• Going to outdoor building museums
  • Walking outside, especially in environments that don’t exist in Australia!
  • Shopping for crafty stuff
  • Food/drink I can’t get at home
  • Onsens
  • Riding on trains, looking at the city
  • Participating in local events
  • Watching baseball
  • Disney!
  • Overseas home stores/electronics shops. Furniture and white goods vary by country.
  • Planning the trip
  • Unplanned moments of serendipity
  • Getting to the airport early enough to have a coffee and relax, starting the trip in a mellow frame of mind
  • Leaving home
  • Coming home
Things I don’t like about traveling

  • Going through security and passport control at the airport
  • Checking in for the flight
  • Waiting for luggage to arrive
  • Wearing the same clothes I wore on the plane
  • Take off and landing
  • Airplane bathrooms
  • Tourist/backpacker bars
  • Trying to catch specific train links
  • Traveling by bus.
  • Traveling a long time on overcrowded trains (20 minutes max)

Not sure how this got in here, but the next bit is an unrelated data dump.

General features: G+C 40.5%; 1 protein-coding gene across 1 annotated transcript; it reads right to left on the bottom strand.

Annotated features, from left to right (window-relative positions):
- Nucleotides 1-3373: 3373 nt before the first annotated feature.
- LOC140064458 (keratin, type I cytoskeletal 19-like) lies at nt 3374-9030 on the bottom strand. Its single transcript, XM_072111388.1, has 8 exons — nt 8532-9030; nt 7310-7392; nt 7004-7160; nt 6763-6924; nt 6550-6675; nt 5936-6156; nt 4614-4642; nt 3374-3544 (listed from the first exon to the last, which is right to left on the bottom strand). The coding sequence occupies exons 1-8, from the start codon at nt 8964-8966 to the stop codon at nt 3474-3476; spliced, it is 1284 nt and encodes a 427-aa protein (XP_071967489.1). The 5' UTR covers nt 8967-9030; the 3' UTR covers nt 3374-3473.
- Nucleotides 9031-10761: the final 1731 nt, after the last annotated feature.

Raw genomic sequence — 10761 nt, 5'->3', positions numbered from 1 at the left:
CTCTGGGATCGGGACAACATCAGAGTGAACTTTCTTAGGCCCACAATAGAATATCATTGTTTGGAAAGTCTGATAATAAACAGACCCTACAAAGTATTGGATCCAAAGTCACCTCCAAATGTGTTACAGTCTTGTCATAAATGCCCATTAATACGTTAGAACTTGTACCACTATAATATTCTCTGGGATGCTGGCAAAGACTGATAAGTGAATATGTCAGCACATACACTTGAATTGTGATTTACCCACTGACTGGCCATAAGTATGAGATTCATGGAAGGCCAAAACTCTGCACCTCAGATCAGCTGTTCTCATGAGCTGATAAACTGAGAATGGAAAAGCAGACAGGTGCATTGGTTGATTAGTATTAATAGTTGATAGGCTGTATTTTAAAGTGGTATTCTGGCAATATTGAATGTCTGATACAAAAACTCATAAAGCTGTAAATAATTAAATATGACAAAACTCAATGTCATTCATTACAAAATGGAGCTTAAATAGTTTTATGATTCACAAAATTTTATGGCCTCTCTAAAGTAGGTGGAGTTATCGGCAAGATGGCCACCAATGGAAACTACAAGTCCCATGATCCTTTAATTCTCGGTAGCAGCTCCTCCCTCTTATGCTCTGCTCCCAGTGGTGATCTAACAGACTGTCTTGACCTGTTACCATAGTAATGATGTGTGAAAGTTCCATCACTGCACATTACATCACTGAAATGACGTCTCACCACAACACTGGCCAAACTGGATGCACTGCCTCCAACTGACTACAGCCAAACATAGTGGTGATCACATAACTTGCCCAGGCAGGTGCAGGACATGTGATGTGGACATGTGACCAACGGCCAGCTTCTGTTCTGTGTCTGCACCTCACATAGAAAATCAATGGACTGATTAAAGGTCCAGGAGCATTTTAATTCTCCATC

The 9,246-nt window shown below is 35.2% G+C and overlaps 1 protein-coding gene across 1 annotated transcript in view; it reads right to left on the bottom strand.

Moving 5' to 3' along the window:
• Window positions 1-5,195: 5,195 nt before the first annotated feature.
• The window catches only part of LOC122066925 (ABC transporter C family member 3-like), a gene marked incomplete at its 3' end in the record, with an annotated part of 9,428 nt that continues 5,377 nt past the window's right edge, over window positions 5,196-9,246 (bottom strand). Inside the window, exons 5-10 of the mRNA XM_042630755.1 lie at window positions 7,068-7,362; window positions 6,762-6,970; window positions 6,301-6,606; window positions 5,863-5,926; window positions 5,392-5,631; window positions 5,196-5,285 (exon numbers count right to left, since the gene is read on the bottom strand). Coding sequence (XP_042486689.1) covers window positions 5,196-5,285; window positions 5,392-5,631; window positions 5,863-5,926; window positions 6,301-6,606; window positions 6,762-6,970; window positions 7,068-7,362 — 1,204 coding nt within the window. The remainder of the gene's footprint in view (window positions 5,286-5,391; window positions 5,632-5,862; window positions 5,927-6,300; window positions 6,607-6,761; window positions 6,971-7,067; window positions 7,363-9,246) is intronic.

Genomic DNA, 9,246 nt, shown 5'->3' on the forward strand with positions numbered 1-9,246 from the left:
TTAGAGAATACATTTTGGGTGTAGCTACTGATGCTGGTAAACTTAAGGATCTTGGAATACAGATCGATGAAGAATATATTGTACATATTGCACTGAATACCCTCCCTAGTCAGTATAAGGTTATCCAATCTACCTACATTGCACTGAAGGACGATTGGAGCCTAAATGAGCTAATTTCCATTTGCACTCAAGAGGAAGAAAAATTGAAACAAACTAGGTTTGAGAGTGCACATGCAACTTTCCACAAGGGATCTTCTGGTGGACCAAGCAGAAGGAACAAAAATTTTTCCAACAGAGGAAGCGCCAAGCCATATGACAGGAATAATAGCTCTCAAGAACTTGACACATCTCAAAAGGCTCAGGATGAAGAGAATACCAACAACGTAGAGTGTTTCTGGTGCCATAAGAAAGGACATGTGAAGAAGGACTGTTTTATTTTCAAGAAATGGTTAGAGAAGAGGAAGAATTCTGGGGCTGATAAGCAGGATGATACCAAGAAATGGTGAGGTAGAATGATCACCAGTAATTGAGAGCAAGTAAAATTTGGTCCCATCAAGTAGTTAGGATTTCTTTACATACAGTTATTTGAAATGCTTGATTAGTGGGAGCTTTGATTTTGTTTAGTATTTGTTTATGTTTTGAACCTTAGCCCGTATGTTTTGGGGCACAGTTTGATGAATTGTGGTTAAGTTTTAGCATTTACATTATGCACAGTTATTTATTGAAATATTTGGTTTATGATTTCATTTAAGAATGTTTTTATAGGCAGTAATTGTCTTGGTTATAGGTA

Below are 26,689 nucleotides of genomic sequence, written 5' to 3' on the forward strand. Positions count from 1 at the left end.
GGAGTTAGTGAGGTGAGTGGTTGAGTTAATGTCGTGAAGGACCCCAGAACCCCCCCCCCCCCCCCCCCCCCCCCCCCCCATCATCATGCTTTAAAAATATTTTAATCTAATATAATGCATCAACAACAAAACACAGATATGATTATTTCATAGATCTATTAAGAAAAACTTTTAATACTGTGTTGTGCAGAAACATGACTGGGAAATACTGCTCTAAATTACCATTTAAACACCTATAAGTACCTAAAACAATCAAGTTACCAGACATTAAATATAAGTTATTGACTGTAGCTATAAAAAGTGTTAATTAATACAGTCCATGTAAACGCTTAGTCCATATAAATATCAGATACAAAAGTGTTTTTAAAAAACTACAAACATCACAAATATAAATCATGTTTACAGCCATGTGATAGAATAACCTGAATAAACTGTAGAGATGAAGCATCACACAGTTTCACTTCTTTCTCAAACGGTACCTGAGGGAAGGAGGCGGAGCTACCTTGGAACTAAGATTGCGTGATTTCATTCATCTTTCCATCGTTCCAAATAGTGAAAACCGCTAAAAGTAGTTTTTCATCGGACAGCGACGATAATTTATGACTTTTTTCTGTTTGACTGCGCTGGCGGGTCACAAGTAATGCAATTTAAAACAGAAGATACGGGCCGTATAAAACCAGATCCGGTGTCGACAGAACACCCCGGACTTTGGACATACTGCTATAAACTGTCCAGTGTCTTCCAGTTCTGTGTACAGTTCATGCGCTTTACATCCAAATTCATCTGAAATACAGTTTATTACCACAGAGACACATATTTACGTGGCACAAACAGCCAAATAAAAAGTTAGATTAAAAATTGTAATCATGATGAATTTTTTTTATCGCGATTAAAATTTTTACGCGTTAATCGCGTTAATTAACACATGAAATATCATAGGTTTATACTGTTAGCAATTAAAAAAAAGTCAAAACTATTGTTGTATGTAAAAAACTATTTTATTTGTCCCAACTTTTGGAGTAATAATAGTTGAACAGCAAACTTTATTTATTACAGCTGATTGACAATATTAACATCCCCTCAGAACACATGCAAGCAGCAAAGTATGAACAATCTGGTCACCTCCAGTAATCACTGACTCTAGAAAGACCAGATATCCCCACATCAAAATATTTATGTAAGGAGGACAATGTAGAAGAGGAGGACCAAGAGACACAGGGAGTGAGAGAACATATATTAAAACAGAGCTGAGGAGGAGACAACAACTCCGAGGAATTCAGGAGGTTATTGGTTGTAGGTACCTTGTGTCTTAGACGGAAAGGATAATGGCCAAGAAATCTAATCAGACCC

• Bad food where there is no other option
  • Going over the weight limit 
  • More than a limited period of time in Akihabara/electronic stores.  I don’t have a specific known time limit, but I know it isn’t as long as my husband’s. 
  • Places with no public seating (looking at you japan)
  • Not eating lunch/breakfast on time.  This means cranky.
  • Booking hotels on the phone. 
  • Almost missing a flight through no fault of your own but because traffic/trains/buses broke down
  • Running through an airport
  • Lost luggage
  • Long and slow check in queues
I would like to add pictures for these…
Cafe, new food (ice cream in those macaroons), time with my husband
Fireworks in Japan
River festival in rocky
New food in a cafe in ueno
asakusa temple forecourt
The street crowds watching fireworks in Tokyo. 
At the handmade festival
Art museum in Hakone
More art